We all know how important good health and safety practices are in the workplace – not only is it your legal responsibility to provide as safe a space as possible for your employees, but it also makes sense from a financial perspective. Accidents can cause missed days/lost hours, reduced productivity, increased staff turnover and damage to goods and equipment. An often-overlooked area of health and safety is the racking or shelving that you use, so we have written this guide to help you out.
The very first thing you need to think about is the installation of your racking or shelving system. You can hire an external expert to do this for you, or assemble and install the units yourself – either way, you need to do so with the health and safety of your employees at the forefront of your mind.
Make sure that the area you are installing in is clean and clear of any dirt, debris or other items that might impact the job.
Prepare a level surface – you can use levelling plates to help with this. Your racking needs to be perfectly level at the base: even the slightest unevenness will translate to a lean or sway at the higher levels.
Follow the instructions, even if you have installed racking and shelving systems before. It can be tempting to take shortcuts or assemble components out of order – resist this urge. The manufacturer has given you step-by-step instructions so follow them, for safety’s sake.
Once your new storage solution is ready to go, you still need to consider it when you review your health and safety procedures. Make sure that there are periodic inspections of each rack and shelf – ensure that any bolts are still tight and undamaged, that shelves and racks are not bending and that your system is still operating as it should do.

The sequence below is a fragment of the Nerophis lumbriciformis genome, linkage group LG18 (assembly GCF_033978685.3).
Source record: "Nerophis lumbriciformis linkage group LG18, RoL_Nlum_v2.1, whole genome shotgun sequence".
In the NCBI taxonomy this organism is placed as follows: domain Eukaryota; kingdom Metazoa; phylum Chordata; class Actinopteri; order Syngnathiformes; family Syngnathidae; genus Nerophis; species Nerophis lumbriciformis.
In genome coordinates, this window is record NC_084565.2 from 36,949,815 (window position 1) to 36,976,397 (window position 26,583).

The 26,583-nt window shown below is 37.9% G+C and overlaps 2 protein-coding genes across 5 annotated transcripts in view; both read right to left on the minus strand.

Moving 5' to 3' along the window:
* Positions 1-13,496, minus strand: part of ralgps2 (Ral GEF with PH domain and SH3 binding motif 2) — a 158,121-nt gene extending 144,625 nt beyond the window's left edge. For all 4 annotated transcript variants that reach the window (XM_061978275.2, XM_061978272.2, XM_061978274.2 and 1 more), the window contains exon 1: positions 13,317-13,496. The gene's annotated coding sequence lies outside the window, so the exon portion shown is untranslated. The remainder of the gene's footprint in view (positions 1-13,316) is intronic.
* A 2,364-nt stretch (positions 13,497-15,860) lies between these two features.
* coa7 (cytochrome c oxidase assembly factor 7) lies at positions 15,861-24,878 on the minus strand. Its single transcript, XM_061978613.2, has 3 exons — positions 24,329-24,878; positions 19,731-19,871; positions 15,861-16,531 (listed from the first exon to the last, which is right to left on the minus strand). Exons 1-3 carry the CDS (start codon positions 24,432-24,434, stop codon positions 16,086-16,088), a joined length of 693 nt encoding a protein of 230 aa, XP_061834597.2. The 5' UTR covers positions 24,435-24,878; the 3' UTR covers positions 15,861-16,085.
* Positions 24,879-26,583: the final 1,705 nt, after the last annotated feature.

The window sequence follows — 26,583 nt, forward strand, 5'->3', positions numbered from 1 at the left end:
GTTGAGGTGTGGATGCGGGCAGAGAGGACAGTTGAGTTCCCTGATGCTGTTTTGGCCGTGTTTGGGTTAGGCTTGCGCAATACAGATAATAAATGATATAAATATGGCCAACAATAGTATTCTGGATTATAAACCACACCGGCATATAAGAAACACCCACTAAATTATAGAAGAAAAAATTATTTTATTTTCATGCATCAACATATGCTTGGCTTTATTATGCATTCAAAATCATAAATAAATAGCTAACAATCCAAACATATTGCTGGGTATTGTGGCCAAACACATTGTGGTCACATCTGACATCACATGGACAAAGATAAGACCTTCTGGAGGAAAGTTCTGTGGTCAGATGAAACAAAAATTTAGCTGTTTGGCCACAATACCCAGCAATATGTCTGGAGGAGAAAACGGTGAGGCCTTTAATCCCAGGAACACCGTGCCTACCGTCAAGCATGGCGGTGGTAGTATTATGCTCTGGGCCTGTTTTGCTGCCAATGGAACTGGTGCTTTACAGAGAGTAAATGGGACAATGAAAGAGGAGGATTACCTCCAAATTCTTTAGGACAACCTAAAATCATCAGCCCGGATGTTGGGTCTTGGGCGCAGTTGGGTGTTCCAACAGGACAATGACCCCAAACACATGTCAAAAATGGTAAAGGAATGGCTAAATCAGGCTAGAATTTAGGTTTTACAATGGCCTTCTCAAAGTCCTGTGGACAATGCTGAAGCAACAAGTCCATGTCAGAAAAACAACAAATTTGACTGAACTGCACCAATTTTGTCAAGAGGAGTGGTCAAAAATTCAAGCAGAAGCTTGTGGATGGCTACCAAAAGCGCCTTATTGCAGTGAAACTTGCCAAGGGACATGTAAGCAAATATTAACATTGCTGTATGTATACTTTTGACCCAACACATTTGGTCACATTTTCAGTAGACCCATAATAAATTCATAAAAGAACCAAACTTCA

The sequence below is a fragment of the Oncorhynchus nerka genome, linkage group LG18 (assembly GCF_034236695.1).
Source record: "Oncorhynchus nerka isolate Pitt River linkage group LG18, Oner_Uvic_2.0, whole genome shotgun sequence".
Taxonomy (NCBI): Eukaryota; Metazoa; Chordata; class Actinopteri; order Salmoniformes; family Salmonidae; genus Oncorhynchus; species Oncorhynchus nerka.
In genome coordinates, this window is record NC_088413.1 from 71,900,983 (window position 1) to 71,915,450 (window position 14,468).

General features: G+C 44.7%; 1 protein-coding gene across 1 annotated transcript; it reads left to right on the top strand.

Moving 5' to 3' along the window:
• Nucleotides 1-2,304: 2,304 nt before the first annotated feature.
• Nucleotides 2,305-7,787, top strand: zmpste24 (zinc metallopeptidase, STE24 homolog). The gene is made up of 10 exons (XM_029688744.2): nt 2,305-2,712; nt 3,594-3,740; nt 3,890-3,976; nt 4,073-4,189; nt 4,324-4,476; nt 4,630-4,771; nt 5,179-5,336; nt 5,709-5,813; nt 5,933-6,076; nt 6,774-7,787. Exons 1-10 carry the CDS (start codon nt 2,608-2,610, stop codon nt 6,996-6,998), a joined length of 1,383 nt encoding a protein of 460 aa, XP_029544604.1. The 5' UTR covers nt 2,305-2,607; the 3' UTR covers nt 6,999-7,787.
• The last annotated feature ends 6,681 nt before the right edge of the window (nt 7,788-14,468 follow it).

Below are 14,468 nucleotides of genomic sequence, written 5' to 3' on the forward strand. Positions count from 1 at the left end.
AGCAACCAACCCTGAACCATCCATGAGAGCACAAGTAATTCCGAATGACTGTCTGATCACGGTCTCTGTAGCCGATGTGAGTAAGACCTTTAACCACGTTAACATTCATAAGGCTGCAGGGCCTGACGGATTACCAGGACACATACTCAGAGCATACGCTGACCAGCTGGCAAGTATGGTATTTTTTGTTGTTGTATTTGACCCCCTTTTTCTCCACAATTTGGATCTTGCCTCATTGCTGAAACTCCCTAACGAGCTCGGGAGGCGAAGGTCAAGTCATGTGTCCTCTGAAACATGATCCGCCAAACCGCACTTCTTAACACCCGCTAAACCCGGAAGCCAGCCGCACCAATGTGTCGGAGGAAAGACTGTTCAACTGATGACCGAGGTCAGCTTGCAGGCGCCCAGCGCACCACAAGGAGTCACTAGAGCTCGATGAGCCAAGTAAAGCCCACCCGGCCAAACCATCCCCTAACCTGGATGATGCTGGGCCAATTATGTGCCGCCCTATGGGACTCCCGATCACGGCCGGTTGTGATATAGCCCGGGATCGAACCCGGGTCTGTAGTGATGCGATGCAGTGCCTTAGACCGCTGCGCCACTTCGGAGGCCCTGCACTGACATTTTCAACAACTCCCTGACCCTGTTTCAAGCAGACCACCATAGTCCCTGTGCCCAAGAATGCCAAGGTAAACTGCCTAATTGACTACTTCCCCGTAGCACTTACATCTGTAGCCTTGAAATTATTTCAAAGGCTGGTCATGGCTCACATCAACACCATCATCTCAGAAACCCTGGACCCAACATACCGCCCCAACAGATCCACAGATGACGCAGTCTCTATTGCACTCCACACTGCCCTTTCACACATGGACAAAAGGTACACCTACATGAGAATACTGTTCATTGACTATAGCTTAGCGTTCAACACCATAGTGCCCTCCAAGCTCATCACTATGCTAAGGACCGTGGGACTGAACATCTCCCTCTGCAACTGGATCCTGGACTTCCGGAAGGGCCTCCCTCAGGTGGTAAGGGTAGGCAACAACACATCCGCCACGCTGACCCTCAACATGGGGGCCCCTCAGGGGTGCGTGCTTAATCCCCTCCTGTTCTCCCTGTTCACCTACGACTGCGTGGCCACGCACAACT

As part of your ongoing maintenance, you should also ensure that weight capacity limits are being adhered to. Overloading the entire unit or even just one shelf or rack can cause toppling or a collapse, potentially injuring your employees and certainly damaging stock, equipment and even nearby shelving systems. It is best practice to label each shelf and rack unit periodically with the maximum capacity to make it clear to anyone loading or unloading what the upper weight limit is – make sure that these labels are present, undamaged, and easy to see and understand. Also, make sure your employees know that, even if it looks as though a shelf is handling an excess load, there could be unseen damage to the structure of the unit.
You can be proactive in making sure your racking and shelving remains safe and undamaged by installing barriers and/or guard rails. These are usually placed at the ends and corners of aisles, and provide a physical shield against forklift trucks or pallet trucks crashing into your racking when they manoeuvre around your site.